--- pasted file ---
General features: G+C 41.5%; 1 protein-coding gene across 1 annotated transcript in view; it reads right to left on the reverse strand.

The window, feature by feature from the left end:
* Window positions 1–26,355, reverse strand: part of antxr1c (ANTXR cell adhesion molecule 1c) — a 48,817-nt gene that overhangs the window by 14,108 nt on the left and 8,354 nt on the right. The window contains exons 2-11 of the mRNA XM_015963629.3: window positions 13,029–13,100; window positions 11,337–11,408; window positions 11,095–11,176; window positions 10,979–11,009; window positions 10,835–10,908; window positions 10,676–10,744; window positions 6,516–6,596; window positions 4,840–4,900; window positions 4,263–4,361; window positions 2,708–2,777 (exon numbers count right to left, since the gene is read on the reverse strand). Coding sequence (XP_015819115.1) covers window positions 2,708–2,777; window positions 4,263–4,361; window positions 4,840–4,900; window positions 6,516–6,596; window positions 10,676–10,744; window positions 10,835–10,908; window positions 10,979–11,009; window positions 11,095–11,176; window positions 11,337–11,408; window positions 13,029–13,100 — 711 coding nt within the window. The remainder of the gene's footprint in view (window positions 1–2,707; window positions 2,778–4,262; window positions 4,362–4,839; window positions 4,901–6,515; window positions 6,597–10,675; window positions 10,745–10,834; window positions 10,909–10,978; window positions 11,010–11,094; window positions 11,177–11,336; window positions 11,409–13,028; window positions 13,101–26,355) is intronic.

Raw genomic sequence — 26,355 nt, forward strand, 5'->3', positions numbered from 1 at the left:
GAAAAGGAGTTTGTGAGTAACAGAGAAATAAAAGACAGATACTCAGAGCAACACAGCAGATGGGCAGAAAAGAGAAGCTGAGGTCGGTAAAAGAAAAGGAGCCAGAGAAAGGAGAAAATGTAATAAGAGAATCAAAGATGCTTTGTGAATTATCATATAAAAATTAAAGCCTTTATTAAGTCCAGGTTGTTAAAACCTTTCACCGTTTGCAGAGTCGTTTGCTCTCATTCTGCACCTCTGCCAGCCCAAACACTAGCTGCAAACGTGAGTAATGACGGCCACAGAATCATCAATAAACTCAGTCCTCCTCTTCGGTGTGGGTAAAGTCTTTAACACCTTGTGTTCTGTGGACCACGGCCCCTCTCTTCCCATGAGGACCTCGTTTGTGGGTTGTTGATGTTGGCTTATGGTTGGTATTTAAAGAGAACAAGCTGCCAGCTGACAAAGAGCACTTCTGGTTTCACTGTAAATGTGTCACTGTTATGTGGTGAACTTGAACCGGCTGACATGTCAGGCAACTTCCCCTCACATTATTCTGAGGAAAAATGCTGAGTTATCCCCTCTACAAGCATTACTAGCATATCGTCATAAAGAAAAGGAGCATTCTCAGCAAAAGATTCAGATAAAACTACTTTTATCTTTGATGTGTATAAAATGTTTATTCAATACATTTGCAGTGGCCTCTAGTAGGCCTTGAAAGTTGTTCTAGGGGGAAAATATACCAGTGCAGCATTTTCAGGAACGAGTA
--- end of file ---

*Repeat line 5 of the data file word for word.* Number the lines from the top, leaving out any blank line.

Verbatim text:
GAAAAGGAGTTTGTGAGTAACAGAGAAATAAAAGACAGATACTCAGAGCAACACAGCAGATGGGCAGAAAAGAGAAGCTGAGGTCGGTAAAAGAAAAGGAGCCAGAGAAAGGAGAAAATGTAATAAGAGAATCAAAGATGCTTTGTGAATTATCATATAAAAATTAAAGCCTTTATTAAGTCCAGGTTGTTAAAACCTTTCACCGTTTGCAGAGTCGTTTGCTCTCATTCTGCACCTCTGCCAGCCCAAACACTAGCTGCAAACGTGAGTAATGACGGCCACAGAATCATCAATAAACTCAGTCCTCCTCTTCGGTGTGGGTAAAGTCTTTAACACCTTGTGTTCTGTGGACCACGGCCCCTCTCTTCCCATGAGGACCTCGTTTGTGGGTTGTTGATGTTGGCTTATGGTTGGTATTTAAAGAGAACAAGCTGCCAGCTGACAAAGAGCACTTCTGGTTTCACTGTAAATGTGTCACTGTTATGTGGTGAACTTGAACCGGCTGACATGTCAGGCAACTTCCCCTCACATTATTCTGAGGAAAAATGCTGAGTTATCCCCTCTACAAGCATTACTAGCATATCGTCATAAAGAAAAGGAGCATTCTCAGCAAAAGATTCAGATAAAACTACTTTTATCTTTGATGTGTATAAAATGTTTATTCAATACATTTGCAGTGGCCTCTAGTAGGCCTTGAAAGTTGTTCTAGGGGGAAAATATACCAGTGCAGCATTTTCAGGAACGAGTA